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Originally published Sunday, January 5, 2014 at 3:03 AM

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‘Mr. Selden’s Map of China’ charts a fascinating course, circa 1600

In “Mr. Selden’s Map of China,” Timothy Brook uses a recently discovered artifact, a Chinese map created in the 1600s, to tell the stories of the people whose lives intersected with it.


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“Mr. Selden’s Map of China: Decoding the Secrets of a Vanished Cartographer”

by Timothy Brook

Bloomsbury, 240 pp., $25

In 2009 a Chinese map from the early 1600s was rediscovered in a library at Oxford, England. Apparently no living scholar had seen anything like it.

The map shows East Asia, from Japan and China south to Java and Sumatra. Most is recognizable, though Japan is a blob, and Okinawa is drawn bigger than Taiwan. Still, writes author Timothy Brook, for its time this map “was the most accurate chart of the South China Sea in existence.”

Brook is professor of history at the University of British Columbia and an authority on China’s Ming Dynasty. As with his 2008 book, “Vermeer’s Hat,” he uses an artifact to begin a sashay into history. “Mr. Selden’s Map of China,” he admits, is “not really about a map. It is about the people whose stories intersected with it.”

The person of the book’s title is John Selden, a British scholar of the 1600s who was famous for his liberal argument that tithes were a human institution, not ordained by God, and that “every law is a contract between the king and the people.” Selden was an orientalist who read several Asian languages. It was Selden who, in his will of 1654, donated to Oxford’s Bodleian Library “a Mapp of China made there fairly and done in colloure.”

Brook’s book ventures from there into the English attempt to break open trade with Ming-dynasty China, then into the Chinese invention and use of the compass and the first Chinese person to live in England. The book is not a narrative, but a platter of diversions and fascinations made by someone with a deep knowledge of East Asia in the 1600s.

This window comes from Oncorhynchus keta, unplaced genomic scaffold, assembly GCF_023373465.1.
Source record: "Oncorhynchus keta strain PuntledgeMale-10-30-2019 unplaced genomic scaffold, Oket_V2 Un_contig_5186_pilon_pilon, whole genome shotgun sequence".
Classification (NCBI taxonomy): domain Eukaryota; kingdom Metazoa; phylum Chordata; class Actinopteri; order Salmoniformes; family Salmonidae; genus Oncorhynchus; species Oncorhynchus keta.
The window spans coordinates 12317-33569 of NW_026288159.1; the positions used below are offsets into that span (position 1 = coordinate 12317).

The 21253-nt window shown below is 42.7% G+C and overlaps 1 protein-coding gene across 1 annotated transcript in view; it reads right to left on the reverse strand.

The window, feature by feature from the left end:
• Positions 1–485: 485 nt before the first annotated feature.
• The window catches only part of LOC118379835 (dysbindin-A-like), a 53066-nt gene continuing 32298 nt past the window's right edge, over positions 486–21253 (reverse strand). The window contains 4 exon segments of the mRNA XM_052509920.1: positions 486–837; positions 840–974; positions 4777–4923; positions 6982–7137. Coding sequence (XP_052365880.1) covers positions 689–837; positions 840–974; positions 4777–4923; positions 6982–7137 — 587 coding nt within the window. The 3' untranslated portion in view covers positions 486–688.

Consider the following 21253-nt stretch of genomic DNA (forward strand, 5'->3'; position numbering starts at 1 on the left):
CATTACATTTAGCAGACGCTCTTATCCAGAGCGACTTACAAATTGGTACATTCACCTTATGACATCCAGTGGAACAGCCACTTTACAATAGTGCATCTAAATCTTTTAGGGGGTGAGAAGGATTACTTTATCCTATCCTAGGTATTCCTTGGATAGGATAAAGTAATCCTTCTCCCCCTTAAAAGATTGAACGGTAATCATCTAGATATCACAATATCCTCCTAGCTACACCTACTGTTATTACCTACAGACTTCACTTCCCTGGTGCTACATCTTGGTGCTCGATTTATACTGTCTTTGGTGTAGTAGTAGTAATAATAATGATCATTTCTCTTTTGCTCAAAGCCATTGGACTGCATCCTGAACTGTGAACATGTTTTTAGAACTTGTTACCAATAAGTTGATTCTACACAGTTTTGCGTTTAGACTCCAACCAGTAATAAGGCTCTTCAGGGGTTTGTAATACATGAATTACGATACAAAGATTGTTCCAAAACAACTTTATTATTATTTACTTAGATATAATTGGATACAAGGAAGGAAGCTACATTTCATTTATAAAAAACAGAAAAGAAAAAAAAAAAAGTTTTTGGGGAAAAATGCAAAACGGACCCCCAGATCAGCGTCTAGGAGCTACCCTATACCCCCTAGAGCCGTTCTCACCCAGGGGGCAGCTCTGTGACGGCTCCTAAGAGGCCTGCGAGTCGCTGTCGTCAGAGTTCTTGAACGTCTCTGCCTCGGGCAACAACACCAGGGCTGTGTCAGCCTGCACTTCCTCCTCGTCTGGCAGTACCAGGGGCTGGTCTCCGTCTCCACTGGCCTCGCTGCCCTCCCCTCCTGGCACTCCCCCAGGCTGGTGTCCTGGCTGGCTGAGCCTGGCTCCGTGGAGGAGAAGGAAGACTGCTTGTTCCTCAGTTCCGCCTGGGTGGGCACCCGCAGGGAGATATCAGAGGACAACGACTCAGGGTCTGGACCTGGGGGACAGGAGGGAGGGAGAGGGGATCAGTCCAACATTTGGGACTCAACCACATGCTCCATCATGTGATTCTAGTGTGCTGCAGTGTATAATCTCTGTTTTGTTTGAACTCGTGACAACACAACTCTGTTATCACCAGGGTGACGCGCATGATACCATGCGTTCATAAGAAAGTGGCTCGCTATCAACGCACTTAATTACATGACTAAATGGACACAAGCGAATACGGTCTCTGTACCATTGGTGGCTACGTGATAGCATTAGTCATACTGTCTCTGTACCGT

Some of the best parts are about the map. It has a compass drawn on it, which is common only to European maps of that time. But it is a Chinese compass, divided in different ways than a European compass. Its north is magnetic north, as it was in the early 1600s.

Sea routes are drawn, a practice which is also unusual. Brook is able to deduce that they were based on mariners’ rutters, or pilot books, and were the first things the mapmaker drew. It was a way to get his distances right, though the curvature of the Earth kept throwing him off.

In this map, land is peripheral to the sea. “This is a commercial navigation chart,” Brook concludes. It shows the ports of what are now Guangzhou and Xiamen in China, Kobe and Nagasaki in Japan, Manila, Brunei, Hanoi, Johor, Melaka and Jakarta.

The Selden map is a reminder that Chinese traders sailing in junks navigated in Asian waters centuries before the Europeans came. Yet there are European influences on this map, which suggest to Brook that it was drawn by a Chinese living outside of China.

The map is not signed. “The cartographer left no notes explaining how he drew it, and he taught no students,” he writes. “Nothing was learned or passed on, so far as the surviving evidence shows. It was a dead end.”

And a fascinating dead end, especially in the hands of someone erudite enough to decode it and explain it.



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